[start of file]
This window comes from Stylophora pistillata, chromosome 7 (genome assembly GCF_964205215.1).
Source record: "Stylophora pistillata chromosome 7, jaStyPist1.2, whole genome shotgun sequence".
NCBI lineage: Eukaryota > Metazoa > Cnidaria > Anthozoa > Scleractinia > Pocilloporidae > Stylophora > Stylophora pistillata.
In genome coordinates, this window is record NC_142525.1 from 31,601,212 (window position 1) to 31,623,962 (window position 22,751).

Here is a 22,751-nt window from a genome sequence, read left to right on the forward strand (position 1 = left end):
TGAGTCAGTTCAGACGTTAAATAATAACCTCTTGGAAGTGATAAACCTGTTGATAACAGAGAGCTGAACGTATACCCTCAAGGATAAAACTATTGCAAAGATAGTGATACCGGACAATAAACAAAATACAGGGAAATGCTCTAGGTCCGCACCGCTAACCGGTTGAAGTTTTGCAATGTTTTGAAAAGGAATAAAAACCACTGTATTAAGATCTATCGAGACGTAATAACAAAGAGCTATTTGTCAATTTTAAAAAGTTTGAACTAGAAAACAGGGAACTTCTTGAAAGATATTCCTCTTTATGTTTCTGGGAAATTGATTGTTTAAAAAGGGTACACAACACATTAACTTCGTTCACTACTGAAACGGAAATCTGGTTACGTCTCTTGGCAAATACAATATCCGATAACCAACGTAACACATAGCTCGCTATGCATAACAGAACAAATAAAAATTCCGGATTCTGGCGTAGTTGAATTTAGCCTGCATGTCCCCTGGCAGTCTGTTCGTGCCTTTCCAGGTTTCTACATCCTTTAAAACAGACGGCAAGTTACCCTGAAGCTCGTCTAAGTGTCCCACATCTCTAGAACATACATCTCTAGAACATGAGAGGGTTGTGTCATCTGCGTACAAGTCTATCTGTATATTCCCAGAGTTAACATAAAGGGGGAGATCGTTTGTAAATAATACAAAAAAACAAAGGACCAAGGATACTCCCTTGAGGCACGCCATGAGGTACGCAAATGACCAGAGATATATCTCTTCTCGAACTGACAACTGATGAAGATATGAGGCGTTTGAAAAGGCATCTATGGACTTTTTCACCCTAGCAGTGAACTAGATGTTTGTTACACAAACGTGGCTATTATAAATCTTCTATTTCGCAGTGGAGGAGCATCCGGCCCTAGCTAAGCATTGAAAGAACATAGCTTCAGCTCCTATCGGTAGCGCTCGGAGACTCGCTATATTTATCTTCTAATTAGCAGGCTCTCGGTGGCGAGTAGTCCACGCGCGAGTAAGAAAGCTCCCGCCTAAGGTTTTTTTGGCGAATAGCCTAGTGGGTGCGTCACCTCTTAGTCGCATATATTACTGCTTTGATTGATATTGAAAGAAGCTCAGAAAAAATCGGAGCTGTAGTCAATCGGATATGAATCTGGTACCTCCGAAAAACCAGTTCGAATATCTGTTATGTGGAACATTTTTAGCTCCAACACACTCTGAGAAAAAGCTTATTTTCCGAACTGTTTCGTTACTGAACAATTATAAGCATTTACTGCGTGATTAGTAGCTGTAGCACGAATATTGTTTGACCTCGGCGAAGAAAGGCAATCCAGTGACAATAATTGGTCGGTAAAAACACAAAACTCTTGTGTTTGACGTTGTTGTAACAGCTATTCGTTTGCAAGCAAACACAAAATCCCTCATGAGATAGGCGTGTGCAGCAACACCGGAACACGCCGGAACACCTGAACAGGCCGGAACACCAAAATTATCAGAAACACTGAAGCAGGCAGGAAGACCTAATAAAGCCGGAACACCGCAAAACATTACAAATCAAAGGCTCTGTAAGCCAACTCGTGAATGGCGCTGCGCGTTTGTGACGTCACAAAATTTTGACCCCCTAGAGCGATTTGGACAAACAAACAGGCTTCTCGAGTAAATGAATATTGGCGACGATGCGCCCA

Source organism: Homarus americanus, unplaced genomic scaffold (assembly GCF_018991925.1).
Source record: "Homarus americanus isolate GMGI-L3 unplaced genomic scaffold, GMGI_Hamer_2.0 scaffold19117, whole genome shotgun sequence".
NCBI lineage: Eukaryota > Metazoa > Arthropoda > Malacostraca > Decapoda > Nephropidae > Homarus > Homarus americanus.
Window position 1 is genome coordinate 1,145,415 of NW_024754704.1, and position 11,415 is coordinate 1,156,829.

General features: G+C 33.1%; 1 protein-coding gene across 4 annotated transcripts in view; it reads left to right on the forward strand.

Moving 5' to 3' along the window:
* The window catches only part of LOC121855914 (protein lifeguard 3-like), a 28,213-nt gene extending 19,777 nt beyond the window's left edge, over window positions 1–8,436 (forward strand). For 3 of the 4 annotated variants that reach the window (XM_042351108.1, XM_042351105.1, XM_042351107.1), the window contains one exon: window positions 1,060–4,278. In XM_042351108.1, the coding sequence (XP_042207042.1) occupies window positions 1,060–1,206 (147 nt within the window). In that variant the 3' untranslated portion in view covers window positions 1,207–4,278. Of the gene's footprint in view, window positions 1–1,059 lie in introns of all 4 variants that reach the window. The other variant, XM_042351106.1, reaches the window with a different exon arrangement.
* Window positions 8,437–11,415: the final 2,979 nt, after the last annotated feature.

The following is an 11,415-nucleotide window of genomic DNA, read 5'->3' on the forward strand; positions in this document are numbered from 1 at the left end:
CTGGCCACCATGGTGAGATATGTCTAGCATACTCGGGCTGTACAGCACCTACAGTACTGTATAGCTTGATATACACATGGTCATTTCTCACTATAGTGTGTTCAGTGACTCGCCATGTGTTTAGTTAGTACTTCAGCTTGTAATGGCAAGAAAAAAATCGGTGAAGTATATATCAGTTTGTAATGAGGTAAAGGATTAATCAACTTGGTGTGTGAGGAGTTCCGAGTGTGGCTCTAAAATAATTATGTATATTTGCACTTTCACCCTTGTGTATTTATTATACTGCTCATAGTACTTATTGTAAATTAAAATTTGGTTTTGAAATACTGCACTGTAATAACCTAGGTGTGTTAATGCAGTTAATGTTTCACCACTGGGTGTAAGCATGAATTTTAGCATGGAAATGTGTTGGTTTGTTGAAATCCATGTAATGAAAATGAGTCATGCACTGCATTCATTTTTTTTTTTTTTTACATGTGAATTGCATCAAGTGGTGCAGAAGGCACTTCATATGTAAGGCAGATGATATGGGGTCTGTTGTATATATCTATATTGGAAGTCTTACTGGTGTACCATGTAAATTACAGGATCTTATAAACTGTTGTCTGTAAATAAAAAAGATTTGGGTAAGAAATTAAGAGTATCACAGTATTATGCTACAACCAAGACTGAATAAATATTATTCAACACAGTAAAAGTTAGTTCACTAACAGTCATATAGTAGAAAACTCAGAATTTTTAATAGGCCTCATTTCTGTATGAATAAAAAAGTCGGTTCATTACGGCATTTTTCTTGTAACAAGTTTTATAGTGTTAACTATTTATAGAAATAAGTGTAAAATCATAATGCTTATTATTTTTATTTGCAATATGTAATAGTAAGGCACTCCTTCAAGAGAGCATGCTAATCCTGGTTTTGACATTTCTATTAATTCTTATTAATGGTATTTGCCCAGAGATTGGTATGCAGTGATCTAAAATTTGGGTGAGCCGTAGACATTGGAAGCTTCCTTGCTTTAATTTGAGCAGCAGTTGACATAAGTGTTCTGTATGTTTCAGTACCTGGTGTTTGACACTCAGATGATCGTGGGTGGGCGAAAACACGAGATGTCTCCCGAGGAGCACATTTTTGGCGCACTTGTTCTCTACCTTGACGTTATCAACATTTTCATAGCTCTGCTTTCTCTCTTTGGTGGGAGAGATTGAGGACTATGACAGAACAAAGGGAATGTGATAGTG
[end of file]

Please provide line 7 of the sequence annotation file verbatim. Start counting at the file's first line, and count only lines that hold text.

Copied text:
Source organism: Homarus americanus, unplaced genomic scaffold (assembly GCF_018991925.1).